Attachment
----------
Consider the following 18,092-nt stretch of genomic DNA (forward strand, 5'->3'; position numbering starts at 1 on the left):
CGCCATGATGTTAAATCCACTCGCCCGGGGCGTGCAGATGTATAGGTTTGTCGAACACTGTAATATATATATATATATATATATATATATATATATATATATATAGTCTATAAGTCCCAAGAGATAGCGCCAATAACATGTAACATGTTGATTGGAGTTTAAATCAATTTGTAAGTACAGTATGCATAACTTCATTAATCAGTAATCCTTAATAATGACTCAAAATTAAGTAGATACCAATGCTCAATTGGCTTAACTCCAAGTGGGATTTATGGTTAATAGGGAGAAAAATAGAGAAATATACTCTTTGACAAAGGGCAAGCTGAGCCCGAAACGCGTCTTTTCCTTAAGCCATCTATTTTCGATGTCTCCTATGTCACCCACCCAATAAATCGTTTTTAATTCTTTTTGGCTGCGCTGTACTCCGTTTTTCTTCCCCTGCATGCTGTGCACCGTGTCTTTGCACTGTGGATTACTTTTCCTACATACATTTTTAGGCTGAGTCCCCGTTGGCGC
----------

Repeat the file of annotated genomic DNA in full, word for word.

Consider the following 18,092-nt stretch of genomic DNA (forward strand, 5'->3'; position numbering starts at 1 on the left):
CGCCATGATGTTAAATCCACTCGCCCGGGGCGTGCAGATGTATAGGTTTGTCGAACACTGTAATATATATATATATATATATATATATATATATATATATATATAGTCTATAAGTCCCAAGAGATAGCGCCAATAACATGTAACATGTTGATTGGAGTTTAAATCAATTTGTAAGTACAGTATGCATAACTTCATTAATCAGTAATCCTTAATAATGACTCAAAATTAAGTAGATACCAATGCTCAATTGGCTTAACTCCAAGTGGGATTTATGGTTAATAGGGAGAAAAATAGAGAAATATACTCTTTGACAAAGGGCAAGCTGAGCCCGAAACGCGTCTTTTCCTTAAGCCATCTATTTTCGATGTCTCCTATGTCACCCACCCAATAAATCGTTTTTAATTCTTTTTGGCTGCGCTGTACTCCGTTTTTCTTCCCCTGCATGCTGTGCACCGTGTCTTTGCACTGTGGATTACTTTTCCTACATACATTTTTAGGCTGAGTCCCCGTTGGCGC